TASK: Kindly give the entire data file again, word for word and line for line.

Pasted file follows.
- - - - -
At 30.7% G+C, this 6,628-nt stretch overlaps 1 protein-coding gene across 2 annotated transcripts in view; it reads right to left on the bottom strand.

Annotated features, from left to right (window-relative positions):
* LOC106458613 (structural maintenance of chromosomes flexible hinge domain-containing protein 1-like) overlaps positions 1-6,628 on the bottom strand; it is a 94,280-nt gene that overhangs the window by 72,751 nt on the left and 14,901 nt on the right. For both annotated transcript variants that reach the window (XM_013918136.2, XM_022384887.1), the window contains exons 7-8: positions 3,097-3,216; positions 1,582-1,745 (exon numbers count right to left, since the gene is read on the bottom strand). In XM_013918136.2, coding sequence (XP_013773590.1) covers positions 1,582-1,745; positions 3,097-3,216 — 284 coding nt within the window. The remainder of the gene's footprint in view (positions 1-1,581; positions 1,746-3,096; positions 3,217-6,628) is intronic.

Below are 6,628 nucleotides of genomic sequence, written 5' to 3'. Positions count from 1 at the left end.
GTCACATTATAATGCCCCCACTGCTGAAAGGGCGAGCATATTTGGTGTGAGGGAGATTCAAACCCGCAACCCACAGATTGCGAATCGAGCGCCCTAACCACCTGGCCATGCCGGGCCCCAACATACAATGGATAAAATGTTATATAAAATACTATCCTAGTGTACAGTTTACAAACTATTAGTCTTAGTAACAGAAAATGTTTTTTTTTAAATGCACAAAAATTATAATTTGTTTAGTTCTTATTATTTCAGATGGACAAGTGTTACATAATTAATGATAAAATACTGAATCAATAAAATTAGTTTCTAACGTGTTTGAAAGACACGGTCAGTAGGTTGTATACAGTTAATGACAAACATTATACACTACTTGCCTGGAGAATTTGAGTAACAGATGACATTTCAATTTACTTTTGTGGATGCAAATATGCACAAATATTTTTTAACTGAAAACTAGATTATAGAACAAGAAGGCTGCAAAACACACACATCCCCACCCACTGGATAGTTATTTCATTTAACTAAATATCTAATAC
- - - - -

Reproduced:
At 30.7% G+C, this 6,628-nt stretch overlaps 1 protein-coding gene across 2 annotated transcripts in view; it reads right to left on the bottom strand.

Annotated features, from left to right (window-relative positions):
* LOC106458613 (structural maintenance of chromosomes flexible hinge domain-containing protein 1-like) overlaps positions 1-6,628 on the bottom strand; it is a 94,280-nt gene that overhangs the window by 72,751 nt on the left and 14,901 nt on the right. For both annotated transcript variants that reach the window (XM_013918136.2, XM_022384887.1), the window contains exons 7-8: positions 3,097-3,216; positions 1,582-1,745 (exon numbers count right to left, since the gene is read on the bottom strand). In XM_013918136.2, coding sequence (XP_013773590.1) covers positions 1,582-1,745; positions 3,097-3,216 — 284 coding nt within the window. The remainder of the gene's footprint in view (positions 1-1,581; positions 1,746-3,096; positions 3,217-6,628) is intronic.

Below are 6,628 nucleotides of genomic sequence, written 5' to 3'. Positions count from 1 at the left end.
GTCACATTATAATGCCCCCACTGCTGAAAGGGCGAGCATATTTGGTGTGAGGGAGATTCAAACCCGCAACCCACAGATTGCGAATCGAGCGCCCTAACCACCTGGCCATGCCGGGCCCCAACATACAATGGATAAAATGTTATATAAAATACTATCCTAGTGTACAGTTTACAAACTATTAGTCTTAGTAACAGAAAATGTTTTTTTTTAAATGCACAAAAATTATAATTTGTTTAGTTCTTATTATTTCAGATGGACAAGTGTTACATAATTAATGATAAAATACTGAATCAATAAAATTAGTTTCTAACGTGTTTGAAAGACACGGTCAGTAGGTTGTATACAGTTAATGACAAACATTATACACTACTTGCCTGGAGAATTTGAGTAACAGATGACATTTCAATTTACTTTTGTGGATGCAAATATGCACAAATATTTTTTAACTGAAAACTAGATTATAGAACAAGAAGGCTGCAAAACACACACATCCCCACCCACTGGATAGTTATTTCATTTAACTAAATATCTAATAC